Table 4.

Calcium and vitamin D intake and breast density

First author (ref.), year, study placeYears of data collectionStudy designSample sizeComparison*EstimatesVariables adjusted for
Vachon (62), 2000, United States1990-Cross-sectional study1,508Total vitamin D (IU/d)Mean (95% CL) % breast densityAge, BMI, WHR, physical activity, age at menarche, age at first birth and no. births combined, alcohol, smoking, family history of breast cancer, HRT, and oral contraceptive use (premenopausal women only)
Premenopausal, ≤188.740 (34, 45)
Premenopausal, >562.842 (35, 48)
Postmenopausal, ≤188.732 (30, 35)
Postmenopausal, >562.832 (30, 34)
Holmes (63), 2001, United States1986-1990Cross-sectional study885PremenopausalMean % density across quintiles (P)Age and BMI
Dietary vitamin D intake45, 41, 38, 42, 33 (0.02)
Dietary calcium intake44, 47, 37, 37, 37 (0.01)
Bérubé (61), 2004, United States1988-1990Cross-sectional study543Dietary vitamin D (IU/d), 200+ vs <50OR (95% CL)§: 0.24 (0.11, 0.53)Age, BMI, age at menarche, no. birth/age at first birth, oral contraceptive use, menopausal status, HRT, family history of breast cancer, education, alcohol, caloric intake, and smoking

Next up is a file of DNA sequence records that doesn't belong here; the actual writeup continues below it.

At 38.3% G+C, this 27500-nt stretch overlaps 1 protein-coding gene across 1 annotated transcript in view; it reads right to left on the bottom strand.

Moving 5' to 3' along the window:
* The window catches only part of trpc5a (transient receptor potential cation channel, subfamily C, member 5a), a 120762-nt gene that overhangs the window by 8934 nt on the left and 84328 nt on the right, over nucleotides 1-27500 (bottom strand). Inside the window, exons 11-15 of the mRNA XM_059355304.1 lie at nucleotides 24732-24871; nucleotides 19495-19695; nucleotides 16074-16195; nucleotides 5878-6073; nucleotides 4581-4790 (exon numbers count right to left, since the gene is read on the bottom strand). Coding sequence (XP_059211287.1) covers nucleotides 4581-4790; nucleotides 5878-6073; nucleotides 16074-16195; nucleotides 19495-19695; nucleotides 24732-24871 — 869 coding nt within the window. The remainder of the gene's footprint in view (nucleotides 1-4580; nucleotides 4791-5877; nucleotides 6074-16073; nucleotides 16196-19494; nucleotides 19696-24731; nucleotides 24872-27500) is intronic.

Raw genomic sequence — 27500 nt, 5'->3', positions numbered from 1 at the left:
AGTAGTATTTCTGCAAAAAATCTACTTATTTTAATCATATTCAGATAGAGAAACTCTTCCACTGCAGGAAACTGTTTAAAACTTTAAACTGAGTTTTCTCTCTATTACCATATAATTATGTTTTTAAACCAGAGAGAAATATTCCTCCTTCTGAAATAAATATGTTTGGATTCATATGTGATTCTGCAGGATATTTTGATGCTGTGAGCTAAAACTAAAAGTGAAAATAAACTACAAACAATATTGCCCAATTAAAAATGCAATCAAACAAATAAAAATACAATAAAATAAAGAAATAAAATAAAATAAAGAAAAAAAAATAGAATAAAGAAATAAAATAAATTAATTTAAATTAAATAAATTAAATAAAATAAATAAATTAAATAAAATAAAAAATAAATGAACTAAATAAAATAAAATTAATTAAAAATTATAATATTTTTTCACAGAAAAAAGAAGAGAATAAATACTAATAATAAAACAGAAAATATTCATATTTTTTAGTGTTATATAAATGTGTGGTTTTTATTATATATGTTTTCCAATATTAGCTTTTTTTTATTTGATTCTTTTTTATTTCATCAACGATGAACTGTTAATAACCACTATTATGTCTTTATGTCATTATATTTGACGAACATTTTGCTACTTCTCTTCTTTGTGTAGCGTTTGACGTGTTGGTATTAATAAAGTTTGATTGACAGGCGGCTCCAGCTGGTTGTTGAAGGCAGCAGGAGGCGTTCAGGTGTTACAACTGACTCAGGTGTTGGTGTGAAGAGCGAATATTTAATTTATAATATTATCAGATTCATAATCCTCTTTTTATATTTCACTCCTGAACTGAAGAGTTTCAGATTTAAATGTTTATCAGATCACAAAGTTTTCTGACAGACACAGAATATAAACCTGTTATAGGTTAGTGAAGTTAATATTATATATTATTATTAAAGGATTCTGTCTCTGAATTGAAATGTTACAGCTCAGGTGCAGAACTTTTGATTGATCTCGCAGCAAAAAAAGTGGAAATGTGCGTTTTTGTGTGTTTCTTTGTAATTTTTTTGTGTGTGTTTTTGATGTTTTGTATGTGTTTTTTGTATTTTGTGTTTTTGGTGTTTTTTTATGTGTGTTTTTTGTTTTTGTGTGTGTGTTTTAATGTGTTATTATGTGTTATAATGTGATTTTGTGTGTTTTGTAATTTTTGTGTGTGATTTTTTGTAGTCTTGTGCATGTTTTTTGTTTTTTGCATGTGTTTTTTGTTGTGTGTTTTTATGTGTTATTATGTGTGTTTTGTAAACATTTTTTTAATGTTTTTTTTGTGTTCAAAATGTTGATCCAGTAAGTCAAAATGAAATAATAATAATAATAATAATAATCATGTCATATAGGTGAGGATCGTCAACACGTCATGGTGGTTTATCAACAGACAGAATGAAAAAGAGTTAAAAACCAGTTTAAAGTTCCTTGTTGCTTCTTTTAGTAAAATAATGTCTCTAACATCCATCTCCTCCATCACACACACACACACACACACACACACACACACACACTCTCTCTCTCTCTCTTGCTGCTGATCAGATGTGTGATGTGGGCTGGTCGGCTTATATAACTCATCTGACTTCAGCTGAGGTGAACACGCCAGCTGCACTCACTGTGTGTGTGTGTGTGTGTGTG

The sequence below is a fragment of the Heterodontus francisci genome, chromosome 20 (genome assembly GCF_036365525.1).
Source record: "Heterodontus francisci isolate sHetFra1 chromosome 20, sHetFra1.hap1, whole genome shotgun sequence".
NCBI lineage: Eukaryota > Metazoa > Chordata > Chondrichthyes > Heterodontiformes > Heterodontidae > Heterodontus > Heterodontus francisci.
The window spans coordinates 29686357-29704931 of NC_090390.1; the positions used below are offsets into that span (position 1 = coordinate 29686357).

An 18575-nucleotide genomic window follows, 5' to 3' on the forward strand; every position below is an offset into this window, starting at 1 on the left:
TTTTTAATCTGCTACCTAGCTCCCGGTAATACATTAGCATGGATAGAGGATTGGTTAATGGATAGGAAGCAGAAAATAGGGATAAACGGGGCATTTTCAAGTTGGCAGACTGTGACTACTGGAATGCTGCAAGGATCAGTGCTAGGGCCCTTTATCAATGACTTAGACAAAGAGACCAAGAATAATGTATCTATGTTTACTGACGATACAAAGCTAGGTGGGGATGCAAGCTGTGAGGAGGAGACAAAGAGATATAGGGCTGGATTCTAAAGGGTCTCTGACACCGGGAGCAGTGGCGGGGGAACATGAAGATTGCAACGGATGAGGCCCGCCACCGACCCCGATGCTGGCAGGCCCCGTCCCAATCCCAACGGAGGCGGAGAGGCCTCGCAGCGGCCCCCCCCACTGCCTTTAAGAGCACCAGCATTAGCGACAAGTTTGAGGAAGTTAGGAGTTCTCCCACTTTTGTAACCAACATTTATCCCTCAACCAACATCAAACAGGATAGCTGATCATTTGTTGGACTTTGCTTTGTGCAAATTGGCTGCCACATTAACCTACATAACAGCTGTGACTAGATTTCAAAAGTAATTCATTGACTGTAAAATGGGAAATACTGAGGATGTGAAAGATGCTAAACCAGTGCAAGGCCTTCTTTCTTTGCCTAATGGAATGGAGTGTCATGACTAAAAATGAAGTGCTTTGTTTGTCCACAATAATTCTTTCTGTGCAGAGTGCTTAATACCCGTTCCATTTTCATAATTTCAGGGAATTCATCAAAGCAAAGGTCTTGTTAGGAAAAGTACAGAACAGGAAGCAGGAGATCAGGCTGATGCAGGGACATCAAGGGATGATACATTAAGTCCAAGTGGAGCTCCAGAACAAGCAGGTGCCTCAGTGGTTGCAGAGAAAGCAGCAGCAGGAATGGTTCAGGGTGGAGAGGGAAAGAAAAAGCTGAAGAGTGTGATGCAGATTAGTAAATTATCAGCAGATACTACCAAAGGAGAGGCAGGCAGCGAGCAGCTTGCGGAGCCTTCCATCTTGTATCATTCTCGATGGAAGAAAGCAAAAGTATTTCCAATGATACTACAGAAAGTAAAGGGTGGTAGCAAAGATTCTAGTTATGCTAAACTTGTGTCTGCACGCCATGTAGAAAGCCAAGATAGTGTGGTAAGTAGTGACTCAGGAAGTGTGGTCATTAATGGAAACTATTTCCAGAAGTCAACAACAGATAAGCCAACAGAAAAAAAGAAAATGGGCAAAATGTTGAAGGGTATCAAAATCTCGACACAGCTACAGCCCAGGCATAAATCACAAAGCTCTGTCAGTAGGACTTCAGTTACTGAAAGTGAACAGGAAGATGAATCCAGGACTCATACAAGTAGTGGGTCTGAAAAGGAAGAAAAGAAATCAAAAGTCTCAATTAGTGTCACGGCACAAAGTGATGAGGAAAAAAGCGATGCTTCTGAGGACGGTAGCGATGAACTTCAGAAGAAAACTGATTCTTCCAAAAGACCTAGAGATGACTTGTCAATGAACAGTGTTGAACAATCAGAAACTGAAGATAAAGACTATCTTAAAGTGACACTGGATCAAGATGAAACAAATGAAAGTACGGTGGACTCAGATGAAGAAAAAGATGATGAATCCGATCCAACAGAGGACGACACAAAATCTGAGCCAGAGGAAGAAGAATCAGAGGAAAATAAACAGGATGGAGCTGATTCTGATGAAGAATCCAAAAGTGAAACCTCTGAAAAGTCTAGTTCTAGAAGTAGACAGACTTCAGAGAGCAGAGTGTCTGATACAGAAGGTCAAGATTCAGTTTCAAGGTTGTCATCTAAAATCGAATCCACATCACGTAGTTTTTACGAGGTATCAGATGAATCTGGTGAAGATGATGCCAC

Dietary calcium (mg/d), 1,000+ vs <499OR (95% CL)§: 0.24 (0.10, 0.57)
Bérubé (64), 2005, Canada2001-2002Cross-sectional study1,560Vitamin D (100 IU increase)β (P)Age, BMI, age at menarche, no. birth, age at first birth, duration of oral contraceptive and HRT use, history of breast biopsies, family history of breast cancer, education, alcohol, caloric intake, physical activity, and smoking
Food−1.8 (0.008)
Supplements−1.0 (0.16)
Total−1.4 (0.004)
Food−0.4 (0.40)
Supplements0.4 (0.29)
Total0.1 (0.76)
Calcium (100 mg increase)
Food−0.7 (0.005)
Supplements−0.7 (0.06)
Total−0.8 (0.0004)
Food0.1 (0.72)
Supplements0.2 (0.46)
Total0.1 (0.49)
Masala (65), 2005, Italy1993-2000Longitudinal study1,668Dietary calcium (tertiles), T3 vs T1OR (95% CL): 0.67 (0.47, 0.94)Age, education, BMI, menopausal status, and total caloric intake
  • * The associations are presented by menopausal status whenever the studies reported them separately or the studies were restricted to either premenopausal or postmenopausal women. Otherwise, the associations for a combination of premenopausal and postmenopausal women are presented.

  • Assessment was based on mean (95% CL) of % breast density.

  • The study was published as an abstract. No detailed information on the 95% CL was presented.

  • § This study compared women with mammographic density of ≥70% with those with mammographic density of ≤30%.

  • β, estimated from linear regression analyses, represented absolute mean decrease or increase in breast density (%) for increments of 100 IU vitamin D or 100 mg calcium, respectively.

  • The study compared women with high mammographic breast density with those with low mammographic breast density.